By the definition, $$\tag 1 U(L(p))|k,\sigma\rangle = |p , \sigma \rangle,$$ so $\sigma$ quantity of one-particle state, defined at rest, is unchanged under the standard Lorentz boost. The physical meaning of $\sigma$ for arbitrary momenta is thus not simple. In general, it doesn't coincide with the spin $\hat{\mathbf J}_{3}$ eigenvalue.

Realize first that the Little group of massive orbit of the Lorentz group is isomorphic to $SO(3)$ group, whose irreducible representations generators are $\hat{\mathbf J}_{i}^{\sigma \sigma{'}}$ with $\sigma = -s,...,s$). So that it seems that $\sigma$ is just the eigenvalue of $\hat{\mathbf J}_{3}$. But there is the problem.

We know that $\hat{\mathbf J}_{3}$ is changed under the general Lorentz boost as the component of antisymmetric tensor; in the result we come to the statement that $\sigma$ is defined as the eigenvalue of some operator, the action of which on one-particle state with $k_{\mu} = (m, \mathbf 0)$ coincides with the action of $\hat{\mathbf J}_{3}$. For the general momentum $$\tag 2 P_{\mu} = (E,\mathbf P), \quad P^{2} = m^{2}, \quad P_{\mu} = L_{\mu}^{\ \nu}k_{\nu} = (Lk)_{\mu},$$ however, this correspondence is not true, i.e., $\sigma$ isn't the eigenvalue of $\hat{\mathbf J}_{3}$ and thus for general momenta it isn't the spin.

Maybe the operator which defines the $\sigma$ label is Pauli-Lubanski operator $\hat{\mathbf W}_{\mu}$ multiplied on $L^{-1}(p)$: $$\tag 3 \hat{\mathbf V}_{\mu} \equiv L_{\mu}^{\ \nu}(p)\hat{\mathbf W}_{\nu} = \frac{1}{2m}L_{\mu}^{\ \nu}(p)\epsilon_{\nu \alpha \beta \gamma}\hat{p}^{\alpha}\hat{J}^{ \beta \gamma}$$ Really, note that due to invariance of $\epsilon$ tensor we have that $$L_{\mu}^{\ \nu}\epsilon_{\nu \alpha \beta \gamma} = \epsilon_{\mu \rho \delta \epsilon}L^{\rho}_{\ \alpha}L^{\delta}_{\ \beta}L^{\epsilon}_{\ \gamma},$$ so that, by using relation $$(L^{-1}(p) p)_{\mu} = m\delta_{\mu 0}$$ we have that $$\hat{\mathbf{V}}_{\mu} = \begin{cases} 0, \quad \mu = 0 \\ \frac{1}{2}\epsilon^{0\alpha\beta l}L_{\alpha}^{\ \delta}L_{\beta}^{\ \kappa}\hat{\mathbf J}_{\delta\kappa} = \hat{\mathbf J}_{l}, \quad \mu = l\end{cases}$$ Thus you have that independently on the value of general 4-momentum $p$ operator $\hat{\mathbf V}_{3}$, by acting on the state $|p, \sigma\rangle$, will always give $\sigma$ value as eigenvalue of $\hat{\mathbf J}_{3}^{\sigma \sigma{'}} = \sigma \delta^{\sigma \sigma{'}}$, with $\sigma = -s,...,s$.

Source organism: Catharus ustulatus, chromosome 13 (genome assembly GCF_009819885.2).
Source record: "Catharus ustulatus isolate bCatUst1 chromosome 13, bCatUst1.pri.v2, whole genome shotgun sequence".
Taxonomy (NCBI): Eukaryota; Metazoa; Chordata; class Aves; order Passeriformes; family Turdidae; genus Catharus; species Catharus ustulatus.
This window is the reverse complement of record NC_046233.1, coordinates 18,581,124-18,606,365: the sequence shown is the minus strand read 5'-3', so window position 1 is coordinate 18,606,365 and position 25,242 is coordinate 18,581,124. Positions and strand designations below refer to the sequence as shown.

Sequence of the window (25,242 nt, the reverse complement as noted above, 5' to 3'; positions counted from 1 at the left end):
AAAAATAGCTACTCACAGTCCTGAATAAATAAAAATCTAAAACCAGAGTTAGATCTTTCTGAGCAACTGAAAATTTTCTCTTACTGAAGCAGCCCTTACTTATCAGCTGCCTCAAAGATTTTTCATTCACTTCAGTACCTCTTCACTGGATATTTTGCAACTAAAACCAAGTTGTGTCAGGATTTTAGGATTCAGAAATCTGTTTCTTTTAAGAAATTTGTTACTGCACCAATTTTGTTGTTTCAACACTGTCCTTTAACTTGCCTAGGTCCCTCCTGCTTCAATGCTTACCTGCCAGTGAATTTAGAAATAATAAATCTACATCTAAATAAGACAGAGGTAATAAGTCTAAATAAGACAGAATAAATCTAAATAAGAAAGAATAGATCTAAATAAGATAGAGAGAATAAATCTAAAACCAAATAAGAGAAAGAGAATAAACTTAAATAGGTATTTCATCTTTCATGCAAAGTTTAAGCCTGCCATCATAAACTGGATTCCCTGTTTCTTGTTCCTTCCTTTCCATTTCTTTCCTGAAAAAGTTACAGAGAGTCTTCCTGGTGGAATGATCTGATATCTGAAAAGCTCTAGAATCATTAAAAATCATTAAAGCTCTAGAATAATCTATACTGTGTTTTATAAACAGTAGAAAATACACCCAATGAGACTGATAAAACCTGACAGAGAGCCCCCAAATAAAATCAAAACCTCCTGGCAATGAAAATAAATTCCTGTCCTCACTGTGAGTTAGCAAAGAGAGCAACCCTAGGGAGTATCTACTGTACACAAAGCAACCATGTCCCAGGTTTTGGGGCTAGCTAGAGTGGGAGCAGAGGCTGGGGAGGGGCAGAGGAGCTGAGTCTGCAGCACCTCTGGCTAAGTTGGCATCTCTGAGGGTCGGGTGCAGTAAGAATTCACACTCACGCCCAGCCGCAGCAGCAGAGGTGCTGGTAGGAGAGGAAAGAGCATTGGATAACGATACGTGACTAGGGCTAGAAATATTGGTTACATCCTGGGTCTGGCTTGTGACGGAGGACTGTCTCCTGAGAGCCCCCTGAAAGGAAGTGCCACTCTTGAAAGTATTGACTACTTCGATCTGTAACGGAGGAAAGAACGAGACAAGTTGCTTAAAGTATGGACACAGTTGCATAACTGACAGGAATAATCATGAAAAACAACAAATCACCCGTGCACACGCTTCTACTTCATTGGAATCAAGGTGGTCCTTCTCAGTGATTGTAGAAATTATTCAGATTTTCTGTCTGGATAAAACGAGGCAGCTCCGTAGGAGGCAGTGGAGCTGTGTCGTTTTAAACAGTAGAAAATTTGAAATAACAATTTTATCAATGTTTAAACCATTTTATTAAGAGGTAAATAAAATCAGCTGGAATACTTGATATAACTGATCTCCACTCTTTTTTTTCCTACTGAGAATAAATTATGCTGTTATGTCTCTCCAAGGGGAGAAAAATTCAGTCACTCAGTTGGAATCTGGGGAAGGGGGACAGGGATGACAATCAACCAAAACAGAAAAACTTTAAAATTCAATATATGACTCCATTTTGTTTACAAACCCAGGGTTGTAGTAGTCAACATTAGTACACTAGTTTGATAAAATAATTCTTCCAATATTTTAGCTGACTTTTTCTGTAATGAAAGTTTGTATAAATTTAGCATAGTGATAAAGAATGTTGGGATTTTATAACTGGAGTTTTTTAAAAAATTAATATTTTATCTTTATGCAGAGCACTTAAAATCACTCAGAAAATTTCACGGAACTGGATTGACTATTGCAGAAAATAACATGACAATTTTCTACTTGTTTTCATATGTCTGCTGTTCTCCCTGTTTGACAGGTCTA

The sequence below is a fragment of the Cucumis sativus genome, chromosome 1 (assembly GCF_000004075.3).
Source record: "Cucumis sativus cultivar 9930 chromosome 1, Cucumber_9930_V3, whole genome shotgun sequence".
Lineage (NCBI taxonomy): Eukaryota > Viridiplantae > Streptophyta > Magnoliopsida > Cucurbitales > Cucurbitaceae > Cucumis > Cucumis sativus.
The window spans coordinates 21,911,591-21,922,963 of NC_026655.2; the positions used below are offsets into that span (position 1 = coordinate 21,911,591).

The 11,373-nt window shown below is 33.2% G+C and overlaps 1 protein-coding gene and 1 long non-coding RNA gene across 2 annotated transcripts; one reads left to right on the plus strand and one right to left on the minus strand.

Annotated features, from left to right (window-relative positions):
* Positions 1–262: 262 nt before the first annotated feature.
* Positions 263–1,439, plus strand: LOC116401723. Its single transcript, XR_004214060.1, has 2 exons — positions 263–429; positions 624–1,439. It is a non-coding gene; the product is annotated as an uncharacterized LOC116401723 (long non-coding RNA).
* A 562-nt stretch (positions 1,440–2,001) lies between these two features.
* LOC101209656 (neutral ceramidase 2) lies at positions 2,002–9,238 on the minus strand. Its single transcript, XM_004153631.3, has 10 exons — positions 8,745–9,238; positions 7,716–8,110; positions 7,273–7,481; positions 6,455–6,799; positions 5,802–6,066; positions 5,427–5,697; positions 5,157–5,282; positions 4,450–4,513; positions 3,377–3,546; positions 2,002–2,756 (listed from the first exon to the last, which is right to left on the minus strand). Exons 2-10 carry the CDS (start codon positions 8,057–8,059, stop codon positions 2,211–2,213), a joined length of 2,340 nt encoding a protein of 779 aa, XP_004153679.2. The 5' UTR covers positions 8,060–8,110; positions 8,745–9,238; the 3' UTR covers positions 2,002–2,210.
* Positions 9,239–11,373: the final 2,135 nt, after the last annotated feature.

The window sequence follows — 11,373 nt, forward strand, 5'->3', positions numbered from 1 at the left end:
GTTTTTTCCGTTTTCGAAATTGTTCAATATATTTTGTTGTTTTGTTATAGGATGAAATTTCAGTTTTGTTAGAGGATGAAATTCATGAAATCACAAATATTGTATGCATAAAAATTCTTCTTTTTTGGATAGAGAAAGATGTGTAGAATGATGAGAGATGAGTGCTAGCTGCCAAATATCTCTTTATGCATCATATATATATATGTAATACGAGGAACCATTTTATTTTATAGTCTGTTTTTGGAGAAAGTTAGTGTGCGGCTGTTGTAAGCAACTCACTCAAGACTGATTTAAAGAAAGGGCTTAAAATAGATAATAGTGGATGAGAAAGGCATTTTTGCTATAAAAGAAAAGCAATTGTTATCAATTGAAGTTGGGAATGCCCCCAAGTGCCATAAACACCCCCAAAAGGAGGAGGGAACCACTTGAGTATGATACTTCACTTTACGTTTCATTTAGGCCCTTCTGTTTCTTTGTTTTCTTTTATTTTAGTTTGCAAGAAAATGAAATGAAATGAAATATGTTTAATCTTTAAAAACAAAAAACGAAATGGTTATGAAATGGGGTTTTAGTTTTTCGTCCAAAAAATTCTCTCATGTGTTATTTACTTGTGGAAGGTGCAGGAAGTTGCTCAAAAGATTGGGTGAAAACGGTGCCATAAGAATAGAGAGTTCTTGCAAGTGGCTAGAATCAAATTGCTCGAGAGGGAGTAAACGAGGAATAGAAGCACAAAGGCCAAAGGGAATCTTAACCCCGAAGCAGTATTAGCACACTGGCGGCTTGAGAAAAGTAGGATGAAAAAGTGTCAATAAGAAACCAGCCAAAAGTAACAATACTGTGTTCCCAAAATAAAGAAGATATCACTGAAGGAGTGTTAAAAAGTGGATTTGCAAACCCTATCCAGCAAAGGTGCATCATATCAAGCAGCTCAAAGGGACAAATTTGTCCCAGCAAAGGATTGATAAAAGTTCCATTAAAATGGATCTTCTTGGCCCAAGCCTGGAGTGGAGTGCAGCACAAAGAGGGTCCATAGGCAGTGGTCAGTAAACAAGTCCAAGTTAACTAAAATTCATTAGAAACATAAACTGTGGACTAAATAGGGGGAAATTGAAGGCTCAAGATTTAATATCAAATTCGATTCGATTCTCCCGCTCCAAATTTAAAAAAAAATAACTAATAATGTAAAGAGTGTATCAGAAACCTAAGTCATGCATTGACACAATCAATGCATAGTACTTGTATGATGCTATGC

• I'm afraid I'm still unconvinced. At the start of chapter 3 Weinberg says; "To label the one-particle states we use their four-momenta $p^\mu$, spin-z component $\sigma$." There is nothing to allude that this spin must be measured in the rest frame, in fact it seems that it is measured in the frame where the particle has momenta $p^\mu$, unless I am completely misinterpreting the sentence. – qftey Mar 13 '16 at 13:37
• @qftey : You may interpret $\hat{\mathbf V}_{\mu} = (0, \hat{\mathbf J})$ as the definition of the the quantity $\hat{\mathbf J}$. You may invert Eq. $(3)$ to get the expression of the spin: $$\hat{\mathbf J}_{i} = \frac{1}{2}\epsilon_{ijk}\left(L^{-1}(p)\right)^{j}_{\ \mu}\left(L^{-1}(p)\right)^{k}_{\ \nu}\hat{\mathbf J}^{\mu \nu}$$ Thus the spin label $\sigma$ is interpreted as the angular momentum of particle with momentum $p$, measured in the frame at which this particle is at rest (corresponding transformation is given by $L^{-1}(p)$). – Name YYY Mar 13 '16 at 13:53
• There is no other possibility if $\sigma$ is unchanged under boosts. – Name YYY Mar 13 '16 at 13:53